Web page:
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Landlord laws soar 32% since 2010 – RLA calls time on any new regulations

2-minute read

Mollie Millman

6 November 2019

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The full extent of the extra pressure put on landlords in the past decade has been revealed.

In particular, it’s the additional regulation that has taken its toll, with new research suggesting the number of new laws affecting landlords has soared 32 per cent since 2010.

Landlords currently have to deal with a total of 156 pieces of legislation, up from 118.

Are criminal landlords getting away with it?

This increase has, however, failed to drive improvement in enforcement action against criminal landlords. In the case of some councils, they’re not even applying the powers they already have effectively, according to the Residential Landlords Association (RLA).

Previous research by the RLA found that two thirds of councils had not begun any prosecutions against private landlords.

And 89 per cent of councils admitted to not using powers to issue penalties of up to £30,000 against private landlords for a range of offences.

In addition, more than 53 per cent did not have a policy in place to properly use this power, the RLA said.

No more legislation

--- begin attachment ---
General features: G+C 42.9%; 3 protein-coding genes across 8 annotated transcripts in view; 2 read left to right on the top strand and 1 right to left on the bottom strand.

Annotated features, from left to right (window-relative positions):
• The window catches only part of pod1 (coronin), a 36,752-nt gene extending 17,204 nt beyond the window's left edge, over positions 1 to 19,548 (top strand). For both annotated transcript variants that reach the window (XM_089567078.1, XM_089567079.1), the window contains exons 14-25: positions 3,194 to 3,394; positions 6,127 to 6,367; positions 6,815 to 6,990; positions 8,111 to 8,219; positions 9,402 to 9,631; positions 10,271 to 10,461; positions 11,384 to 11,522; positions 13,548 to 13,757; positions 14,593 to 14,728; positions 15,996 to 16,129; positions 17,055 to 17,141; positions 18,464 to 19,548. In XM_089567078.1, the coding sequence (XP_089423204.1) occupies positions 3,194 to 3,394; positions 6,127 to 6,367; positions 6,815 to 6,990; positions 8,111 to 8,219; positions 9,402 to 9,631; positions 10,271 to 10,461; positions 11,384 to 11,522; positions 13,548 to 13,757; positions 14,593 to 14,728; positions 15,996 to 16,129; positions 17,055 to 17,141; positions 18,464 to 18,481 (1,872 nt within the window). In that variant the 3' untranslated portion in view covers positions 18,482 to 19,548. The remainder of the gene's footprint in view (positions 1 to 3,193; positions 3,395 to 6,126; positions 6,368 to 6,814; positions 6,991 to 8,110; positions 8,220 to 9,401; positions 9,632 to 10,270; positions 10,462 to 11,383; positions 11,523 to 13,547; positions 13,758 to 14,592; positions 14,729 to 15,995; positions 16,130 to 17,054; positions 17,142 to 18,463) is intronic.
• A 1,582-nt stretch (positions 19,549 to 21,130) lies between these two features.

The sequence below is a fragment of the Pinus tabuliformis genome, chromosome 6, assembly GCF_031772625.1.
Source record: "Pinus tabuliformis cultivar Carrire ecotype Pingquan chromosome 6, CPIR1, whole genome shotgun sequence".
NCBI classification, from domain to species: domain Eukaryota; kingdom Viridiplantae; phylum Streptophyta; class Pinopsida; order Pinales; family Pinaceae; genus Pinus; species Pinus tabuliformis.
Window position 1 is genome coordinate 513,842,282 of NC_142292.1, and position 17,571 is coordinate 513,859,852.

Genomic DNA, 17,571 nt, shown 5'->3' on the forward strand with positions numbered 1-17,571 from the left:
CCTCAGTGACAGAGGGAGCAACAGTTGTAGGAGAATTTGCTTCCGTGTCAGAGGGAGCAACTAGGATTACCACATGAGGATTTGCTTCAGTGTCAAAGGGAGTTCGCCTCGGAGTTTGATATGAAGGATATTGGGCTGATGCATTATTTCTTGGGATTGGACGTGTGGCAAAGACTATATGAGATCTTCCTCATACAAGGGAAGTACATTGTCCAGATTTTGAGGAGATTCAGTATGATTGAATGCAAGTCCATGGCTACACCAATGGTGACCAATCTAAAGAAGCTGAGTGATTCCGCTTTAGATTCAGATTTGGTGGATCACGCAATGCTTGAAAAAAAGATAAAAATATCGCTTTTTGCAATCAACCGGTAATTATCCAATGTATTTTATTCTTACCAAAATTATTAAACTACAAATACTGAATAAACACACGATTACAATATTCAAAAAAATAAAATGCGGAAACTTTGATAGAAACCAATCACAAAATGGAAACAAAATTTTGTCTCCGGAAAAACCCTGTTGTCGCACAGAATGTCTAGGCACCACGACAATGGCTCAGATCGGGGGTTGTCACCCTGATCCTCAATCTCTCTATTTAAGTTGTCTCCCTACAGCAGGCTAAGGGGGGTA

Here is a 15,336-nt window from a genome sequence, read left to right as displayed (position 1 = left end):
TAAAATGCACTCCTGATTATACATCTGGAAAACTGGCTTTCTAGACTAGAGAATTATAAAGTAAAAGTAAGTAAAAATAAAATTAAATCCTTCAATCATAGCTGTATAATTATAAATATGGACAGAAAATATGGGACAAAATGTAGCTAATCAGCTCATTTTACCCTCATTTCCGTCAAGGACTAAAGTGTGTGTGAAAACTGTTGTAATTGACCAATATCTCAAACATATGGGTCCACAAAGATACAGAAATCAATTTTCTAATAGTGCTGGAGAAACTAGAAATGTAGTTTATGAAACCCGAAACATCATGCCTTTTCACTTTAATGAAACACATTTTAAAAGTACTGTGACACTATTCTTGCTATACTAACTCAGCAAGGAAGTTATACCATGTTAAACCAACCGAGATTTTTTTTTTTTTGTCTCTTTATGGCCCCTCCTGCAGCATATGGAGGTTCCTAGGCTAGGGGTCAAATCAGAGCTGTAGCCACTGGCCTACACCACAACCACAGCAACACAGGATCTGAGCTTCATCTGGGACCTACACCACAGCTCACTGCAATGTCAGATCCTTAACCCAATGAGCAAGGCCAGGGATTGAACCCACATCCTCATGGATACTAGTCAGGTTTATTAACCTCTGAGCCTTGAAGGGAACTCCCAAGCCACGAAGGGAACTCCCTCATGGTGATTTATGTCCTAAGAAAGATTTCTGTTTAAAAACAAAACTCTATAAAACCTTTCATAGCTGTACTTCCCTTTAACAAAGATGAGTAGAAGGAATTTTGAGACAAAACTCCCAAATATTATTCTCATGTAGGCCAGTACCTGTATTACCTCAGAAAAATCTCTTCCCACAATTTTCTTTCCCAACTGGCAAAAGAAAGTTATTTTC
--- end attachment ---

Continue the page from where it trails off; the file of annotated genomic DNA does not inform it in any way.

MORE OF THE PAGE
The RLA has now called for all political parties in the upcoming general election to commit to improving enforcement of current powers rather than introducing any new legislation.

It’s also calling for licensing schemes for landlords to be scrapped, claiming that the schemes only penalise good landlords and ‘enable criminals to operate under the radar’.

Instead, it says councils need to use the data already available to identify landlords. This includes Council Tax, benefits, tenancy deposits and electoral roll information.

Increased resources for enforcement are needed

David Smith, Policy Director for the Residential Landlords Association, said: “Removing criminal landlords from the sector will only be achieved if councils have the resources and the will to properly use the wide range of powers they already have.

“Piling more regulations onto the sector which will continue not to be properly enforced is meaningless and serves only to put off good landlords from providing the homes to rent we need.

“It is time for smarter enforcement, not more regulation,” he concluded.

New legislation that has impacted landlords includes the Tenant Fees Act, which removed the letting agent charges to tenants and saw a cap on tenant deposits.

How has this 32 per cent rise in landlord regulations affected you? Let us know in the comments below.

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